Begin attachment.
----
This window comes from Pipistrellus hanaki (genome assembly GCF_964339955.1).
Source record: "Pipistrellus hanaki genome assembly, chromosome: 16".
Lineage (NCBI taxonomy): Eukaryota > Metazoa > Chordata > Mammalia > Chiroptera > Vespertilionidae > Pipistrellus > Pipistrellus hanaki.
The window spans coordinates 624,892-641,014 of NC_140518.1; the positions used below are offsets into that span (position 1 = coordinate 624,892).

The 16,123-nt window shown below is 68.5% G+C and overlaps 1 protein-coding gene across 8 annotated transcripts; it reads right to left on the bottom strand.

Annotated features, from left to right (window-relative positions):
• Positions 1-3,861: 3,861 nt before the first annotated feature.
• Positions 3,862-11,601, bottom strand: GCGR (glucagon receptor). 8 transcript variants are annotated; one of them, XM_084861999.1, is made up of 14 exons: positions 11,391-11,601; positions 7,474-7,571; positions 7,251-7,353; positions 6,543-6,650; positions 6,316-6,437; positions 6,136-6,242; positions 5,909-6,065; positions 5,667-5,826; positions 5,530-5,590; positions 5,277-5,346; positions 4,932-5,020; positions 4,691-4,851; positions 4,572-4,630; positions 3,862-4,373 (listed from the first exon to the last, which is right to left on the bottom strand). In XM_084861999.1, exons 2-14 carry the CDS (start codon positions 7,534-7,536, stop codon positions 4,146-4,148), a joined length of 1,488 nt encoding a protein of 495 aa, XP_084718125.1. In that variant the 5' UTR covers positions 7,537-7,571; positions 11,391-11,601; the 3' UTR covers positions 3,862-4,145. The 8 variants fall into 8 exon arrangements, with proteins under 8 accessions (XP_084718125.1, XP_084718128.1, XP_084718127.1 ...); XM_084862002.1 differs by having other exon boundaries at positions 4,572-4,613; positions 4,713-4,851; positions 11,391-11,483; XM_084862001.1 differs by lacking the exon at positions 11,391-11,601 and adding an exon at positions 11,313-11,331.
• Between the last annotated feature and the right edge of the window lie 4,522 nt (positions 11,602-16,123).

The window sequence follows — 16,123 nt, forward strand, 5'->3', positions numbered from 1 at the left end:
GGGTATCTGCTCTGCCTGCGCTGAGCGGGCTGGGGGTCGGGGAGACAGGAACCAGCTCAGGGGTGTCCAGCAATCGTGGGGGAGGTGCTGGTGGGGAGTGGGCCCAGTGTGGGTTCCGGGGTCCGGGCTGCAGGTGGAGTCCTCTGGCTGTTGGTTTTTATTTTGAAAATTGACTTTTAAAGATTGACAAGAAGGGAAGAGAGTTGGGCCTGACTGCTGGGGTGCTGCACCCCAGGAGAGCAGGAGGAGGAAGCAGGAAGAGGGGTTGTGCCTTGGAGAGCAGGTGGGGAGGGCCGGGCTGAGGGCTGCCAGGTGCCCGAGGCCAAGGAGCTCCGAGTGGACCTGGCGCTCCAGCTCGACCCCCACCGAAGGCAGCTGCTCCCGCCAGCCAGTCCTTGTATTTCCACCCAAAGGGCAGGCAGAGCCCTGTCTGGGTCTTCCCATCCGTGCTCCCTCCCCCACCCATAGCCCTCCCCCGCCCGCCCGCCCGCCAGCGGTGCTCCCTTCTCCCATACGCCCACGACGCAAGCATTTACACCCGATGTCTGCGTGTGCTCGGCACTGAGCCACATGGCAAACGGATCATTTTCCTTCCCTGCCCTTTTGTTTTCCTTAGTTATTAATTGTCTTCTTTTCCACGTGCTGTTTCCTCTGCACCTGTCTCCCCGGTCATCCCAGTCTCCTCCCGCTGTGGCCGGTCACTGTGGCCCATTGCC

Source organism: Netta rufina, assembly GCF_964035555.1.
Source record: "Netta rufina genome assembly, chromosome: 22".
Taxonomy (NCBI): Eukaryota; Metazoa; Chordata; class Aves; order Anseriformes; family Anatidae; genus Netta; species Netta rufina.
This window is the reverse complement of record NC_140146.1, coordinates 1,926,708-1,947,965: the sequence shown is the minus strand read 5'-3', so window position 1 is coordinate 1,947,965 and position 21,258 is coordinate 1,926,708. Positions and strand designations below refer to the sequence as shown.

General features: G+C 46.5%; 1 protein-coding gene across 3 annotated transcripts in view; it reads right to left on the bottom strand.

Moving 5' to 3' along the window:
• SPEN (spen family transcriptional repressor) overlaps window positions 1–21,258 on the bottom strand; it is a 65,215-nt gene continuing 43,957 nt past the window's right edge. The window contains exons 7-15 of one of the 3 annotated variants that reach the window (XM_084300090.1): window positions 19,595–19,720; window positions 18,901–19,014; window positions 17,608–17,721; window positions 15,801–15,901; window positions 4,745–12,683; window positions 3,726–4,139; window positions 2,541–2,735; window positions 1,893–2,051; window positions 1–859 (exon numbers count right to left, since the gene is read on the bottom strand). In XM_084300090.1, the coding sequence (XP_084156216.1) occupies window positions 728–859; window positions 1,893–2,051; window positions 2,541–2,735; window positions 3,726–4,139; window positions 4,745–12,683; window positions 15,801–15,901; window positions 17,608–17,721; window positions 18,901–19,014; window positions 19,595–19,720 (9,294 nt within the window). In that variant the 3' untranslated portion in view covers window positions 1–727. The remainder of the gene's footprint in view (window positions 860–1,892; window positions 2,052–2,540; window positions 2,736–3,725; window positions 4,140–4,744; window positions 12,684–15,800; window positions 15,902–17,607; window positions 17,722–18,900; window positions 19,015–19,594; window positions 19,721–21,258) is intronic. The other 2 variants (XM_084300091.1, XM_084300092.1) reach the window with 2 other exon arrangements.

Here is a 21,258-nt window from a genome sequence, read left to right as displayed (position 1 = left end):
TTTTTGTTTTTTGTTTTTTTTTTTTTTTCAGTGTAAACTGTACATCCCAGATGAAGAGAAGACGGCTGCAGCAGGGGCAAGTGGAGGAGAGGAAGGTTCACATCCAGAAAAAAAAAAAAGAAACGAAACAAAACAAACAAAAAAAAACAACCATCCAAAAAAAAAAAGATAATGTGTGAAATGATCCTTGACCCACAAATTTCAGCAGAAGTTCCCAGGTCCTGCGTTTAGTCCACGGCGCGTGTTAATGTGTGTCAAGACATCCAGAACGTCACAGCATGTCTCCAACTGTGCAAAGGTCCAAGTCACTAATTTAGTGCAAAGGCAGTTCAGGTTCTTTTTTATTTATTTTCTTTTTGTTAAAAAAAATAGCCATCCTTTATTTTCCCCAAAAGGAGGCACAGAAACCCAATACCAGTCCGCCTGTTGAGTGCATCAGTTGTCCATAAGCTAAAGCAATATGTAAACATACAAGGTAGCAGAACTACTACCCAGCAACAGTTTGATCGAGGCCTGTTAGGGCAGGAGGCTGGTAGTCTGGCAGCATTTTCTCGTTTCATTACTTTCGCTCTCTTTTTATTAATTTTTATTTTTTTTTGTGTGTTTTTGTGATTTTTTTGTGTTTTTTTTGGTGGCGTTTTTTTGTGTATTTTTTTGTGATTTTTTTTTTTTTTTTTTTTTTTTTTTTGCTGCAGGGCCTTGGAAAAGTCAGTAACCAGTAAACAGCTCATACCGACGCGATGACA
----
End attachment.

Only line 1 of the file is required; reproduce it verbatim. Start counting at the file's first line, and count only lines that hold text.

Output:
This window comes from Pipistrellus hanaki (genome assembly GCF_964339955.1).